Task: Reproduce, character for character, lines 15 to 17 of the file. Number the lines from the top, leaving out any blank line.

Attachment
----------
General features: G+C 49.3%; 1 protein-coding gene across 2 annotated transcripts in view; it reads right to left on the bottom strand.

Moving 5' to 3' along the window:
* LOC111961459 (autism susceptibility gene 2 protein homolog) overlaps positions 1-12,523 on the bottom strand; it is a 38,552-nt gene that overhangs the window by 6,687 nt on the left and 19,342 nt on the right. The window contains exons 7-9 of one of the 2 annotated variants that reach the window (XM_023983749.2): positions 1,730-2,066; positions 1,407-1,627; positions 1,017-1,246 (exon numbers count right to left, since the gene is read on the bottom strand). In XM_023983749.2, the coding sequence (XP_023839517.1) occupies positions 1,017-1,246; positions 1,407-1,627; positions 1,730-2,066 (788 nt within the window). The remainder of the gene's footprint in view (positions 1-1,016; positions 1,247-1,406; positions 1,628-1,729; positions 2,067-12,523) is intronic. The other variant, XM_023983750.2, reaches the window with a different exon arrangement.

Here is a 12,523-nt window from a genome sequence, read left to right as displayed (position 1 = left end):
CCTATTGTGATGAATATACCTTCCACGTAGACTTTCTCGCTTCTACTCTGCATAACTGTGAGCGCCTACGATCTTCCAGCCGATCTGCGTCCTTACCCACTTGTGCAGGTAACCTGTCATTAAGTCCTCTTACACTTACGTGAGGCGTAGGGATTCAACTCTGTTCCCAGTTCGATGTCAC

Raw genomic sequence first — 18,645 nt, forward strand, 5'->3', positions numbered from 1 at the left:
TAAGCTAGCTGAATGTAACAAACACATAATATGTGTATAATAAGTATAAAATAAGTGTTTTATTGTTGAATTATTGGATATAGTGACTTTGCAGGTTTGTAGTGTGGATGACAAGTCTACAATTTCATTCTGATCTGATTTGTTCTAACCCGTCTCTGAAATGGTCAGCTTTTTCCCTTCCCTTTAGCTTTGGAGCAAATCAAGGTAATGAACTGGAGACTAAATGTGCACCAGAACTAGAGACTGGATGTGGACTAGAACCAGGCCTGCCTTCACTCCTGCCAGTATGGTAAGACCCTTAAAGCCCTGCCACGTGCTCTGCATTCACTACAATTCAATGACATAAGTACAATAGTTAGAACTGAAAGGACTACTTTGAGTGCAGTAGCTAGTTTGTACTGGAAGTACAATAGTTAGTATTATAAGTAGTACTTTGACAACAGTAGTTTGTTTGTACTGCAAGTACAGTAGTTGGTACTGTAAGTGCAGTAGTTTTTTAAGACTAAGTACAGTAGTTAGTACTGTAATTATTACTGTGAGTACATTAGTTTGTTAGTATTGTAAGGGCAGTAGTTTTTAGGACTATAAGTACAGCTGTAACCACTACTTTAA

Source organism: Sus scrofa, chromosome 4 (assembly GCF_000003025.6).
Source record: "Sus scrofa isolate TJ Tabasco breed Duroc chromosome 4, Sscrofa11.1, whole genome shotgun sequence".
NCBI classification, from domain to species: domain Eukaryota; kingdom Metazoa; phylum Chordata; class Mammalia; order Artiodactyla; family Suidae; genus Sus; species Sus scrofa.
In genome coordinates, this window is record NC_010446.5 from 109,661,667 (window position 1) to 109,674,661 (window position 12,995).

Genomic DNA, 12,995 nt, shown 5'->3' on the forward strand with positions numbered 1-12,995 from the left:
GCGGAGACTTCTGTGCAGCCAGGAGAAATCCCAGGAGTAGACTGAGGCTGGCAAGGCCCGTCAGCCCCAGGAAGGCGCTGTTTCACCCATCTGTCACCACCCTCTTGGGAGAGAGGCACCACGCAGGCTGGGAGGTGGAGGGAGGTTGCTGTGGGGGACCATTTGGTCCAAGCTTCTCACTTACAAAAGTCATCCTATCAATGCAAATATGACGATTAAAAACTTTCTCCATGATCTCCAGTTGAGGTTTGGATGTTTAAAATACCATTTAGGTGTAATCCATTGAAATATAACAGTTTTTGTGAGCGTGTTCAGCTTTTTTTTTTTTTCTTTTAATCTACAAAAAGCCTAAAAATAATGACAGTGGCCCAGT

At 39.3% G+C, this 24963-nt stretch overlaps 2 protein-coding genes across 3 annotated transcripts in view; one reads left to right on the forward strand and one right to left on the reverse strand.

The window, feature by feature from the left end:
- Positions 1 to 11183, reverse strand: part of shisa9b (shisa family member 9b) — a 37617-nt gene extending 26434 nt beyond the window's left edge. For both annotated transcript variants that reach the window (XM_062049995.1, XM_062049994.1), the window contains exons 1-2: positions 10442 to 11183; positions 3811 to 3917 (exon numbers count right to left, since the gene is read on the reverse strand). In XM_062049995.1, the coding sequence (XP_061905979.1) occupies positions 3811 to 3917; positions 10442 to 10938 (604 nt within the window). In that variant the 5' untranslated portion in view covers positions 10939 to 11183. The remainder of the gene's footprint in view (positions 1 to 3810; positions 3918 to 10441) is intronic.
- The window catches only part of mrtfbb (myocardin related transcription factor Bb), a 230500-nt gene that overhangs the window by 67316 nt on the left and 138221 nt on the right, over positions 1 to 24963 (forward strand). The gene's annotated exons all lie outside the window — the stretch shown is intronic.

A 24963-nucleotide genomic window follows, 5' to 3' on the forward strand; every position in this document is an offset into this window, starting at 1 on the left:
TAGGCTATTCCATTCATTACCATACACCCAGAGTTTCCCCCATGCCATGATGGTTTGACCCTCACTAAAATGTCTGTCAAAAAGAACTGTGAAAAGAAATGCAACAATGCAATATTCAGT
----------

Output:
The window, feature by feature from the left end:
- Positions 1 to 11183, reverse strand: part of shisa9b (shisa family member 9b) — a 37617-nt gene extending 26434 nt beyond the window's left edge. For both annotated transcript variants that reach the window (XM_062049995.1, XM_062049994.1), the window contains exons 1-2: positions 10442 to 11183; positions 3811 to 3917 (exon numbers count right to left, since the gene is read on the reverse strand). In XM_062049995.1, the coding sequence (XP_061905979.1) occupies positions 3811 to 3917; positions 10442 to 10938 (604 nt within the window). In that variant the 5' untranslated portion in view covers positions 10939 to 11183. The remainder of the gene's footprint in view (positions 1 to 3810; positions 3918 to 10441) is intronic.
- The window catches only part of mrtfbb (myocardin related transcription factor Bb), a 230500-nt gene that overhangs the window by 67316 nt on the left and 138221 nt on the right, over positions 1 to 24963 (forward strand). The gene's annotated exons all lie outside the window — the stretch shown is intronic.